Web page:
Lauren Magee, a second year Adult Nursing student, has been going to the lacrosse sessions this year and has had this to say: “I have found it really fun and easy to pick up. Each session is led really well, which makes things a whole lot easier. It’s okay to make a mistake, because everyone’s a beginner. I wouldn’t say anything has been particularly difficult, but like all sports, things take time and practice.” Lauren obviously has taken to the sport of lacrosse, so it may seem hard to believe that prior to playing with Sporticipate, she had never played lacrosse before, and she admits this did put her off to begin with, but has since really enjoyed the sessions. She goes on to add that she “found it way more relaxed and open to beginners than other sports, so wasn’t too worried about it being competitive or difficult.”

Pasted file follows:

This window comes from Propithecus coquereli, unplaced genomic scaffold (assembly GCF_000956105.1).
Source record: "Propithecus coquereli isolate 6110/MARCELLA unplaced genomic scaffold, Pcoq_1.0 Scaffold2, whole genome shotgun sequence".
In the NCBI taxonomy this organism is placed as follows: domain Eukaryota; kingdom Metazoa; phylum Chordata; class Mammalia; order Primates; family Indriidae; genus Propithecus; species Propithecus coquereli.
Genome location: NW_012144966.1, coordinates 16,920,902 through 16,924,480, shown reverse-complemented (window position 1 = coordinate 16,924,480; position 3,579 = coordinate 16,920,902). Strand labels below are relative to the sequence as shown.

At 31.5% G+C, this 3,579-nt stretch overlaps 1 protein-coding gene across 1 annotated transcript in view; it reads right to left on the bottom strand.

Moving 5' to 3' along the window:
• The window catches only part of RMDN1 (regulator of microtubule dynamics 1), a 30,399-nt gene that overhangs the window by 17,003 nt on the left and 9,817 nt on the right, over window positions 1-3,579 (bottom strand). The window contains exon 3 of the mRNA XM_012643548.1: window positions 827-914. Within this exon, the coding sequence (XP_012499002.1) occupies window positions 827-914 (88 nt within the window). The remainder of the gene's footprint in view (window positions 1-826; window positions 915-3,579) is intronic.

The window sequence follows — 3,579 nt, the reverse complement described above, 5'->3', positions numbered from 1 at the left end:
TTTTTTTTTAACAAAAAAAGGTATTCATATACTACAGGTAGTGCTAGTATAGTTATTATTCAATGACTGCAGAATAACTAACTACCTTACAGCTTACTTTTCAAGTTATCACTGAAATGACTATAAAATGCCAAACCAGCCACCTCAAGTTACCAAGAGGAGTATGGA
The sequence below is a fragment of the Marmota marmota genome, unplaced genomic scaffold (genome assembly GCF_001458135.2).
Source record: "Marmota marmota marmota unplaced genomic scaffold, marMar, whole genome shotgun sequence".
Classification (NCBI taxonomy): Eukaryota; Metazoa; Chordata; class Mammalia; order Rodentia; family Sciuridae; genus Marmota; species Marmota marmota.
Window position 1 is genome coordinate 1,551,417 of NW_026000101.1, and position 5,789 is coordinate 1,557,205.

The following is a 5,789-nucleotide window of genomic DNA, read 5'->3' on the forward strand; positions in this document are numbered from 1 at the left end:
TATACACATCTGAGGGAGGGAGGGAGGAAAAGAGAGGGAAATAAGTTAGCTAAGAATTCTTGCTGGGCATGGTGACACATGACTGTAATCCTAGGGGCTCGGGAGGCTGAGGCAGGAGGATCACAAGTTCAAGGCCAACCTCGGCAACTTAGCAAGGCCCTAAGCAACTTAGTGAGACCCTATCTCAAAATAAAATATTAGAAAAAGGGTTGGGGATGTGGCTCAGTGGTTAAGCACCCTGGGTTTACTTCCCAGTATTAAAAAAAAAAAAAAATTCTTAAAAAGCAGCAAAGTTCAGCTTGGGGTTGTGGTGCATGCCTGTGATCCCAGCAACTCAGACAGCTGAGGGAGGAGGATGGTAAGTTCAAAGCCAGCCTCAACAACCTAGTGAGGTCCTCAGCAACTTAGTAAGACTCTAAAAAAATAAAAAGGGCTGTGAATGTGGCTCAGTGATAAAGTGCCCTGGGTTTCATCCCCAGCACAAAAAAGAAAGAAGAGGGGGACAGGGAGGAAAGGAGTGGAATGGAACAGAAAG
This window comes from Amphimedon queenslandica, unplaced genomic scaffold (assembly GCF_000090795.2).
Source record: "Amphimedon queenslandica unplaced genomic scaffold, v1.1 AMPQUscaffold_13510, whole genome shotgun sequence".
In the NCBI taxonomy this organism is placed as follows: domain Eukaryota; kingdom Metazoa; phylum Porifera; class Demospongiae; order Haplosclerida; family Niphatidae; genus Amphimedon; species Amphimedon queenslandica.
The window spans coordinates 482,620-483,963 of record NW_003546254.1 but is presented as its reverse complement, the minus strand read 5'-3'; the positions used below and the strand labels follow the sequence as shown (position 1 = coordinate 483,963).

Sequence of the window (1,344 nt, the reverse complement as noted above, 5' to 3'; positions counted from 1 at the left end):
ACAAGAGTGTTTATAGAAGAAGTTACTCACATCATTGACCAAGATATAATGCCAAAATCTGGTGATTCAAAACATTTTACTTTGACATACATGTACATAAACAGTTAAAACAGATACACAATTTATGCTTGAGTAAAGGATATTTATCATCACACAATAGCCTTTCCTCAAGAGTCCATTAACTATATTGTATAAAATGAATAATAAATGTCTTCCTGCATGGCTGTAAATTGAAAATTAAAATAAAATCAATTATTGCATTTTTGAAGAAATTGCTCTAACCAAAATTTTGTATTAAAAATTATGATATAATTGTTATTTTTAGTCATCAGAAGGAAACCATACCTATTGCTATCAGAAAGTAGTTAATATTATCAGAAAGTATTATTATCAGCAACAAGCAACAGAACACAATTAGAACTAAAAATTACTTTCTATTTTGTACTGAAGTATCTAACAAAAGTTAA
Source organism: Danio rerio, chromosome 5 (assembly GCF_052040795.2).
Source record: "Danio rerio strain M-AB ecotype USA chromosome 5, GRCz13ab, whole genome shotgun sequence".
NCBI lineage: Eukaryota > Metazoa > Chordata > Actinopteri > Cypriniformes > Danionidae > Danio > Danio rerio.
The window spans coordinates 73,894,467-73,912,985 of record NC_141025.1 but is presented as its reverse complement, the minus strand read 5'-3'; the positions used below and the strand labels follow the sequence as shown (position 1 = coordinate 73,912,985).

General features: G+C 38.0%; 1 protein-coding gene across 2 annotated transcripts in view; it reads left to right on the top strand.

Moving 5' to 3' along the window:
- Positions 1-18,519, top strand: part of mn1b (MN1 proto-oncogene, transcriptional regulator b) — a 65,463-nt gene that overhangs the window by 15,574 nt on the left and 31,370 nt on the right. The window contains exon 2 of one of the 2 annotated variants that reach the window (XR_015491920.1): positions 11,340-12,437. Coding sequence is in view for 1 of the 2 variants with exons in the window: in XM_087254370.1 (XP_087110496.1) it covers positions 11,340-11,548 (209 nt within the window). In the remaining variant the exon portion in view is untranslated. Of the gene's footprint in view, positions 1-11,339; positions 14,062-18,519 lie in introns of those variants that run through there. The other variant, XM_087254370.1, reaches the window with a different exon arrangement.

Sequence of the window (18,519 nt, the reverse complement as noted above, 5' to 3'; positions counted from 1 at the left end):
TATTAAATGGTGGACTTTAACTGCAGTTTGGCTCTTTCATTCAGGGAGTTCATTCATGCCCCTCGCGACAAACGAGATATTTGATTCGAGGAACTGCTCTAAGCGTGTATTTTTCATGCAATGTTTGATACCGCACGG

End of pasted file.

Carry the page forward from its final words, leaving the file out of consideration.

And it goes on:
The sessions themselves begin with a warm up, then a separation into two groups due to the large turnout. Then there will be a focus on a skill each week, as the weeks progress, with time to focus on the previous week’s skill also.

The Women’s Team

To take that next step up the ladder, and further your skill with a more competitive edge, then the university clubs may be for you!

First team captain Flo Elliott is full of praise for the influx of first years that have embraced the sport this year. This season has been going really well for the women’s first team. They drew with Loughborough, a team against whom they usually struggle, and thrashed old rivals Nottingham 20-4! Flo gives some credit to two of the players, who have been helping them improve in training. “We currently have the England and Wales U19 captains, who has been brilliant for improving our game, because we’ve managed to harness their plays and techniques to add a new, more professional dynamic to our game.” The belief is definitely there that the team can finish higher than they did last year, despite some rocky away form this year. Flo believes the team has a chance at finishing third in the tough Premier North League.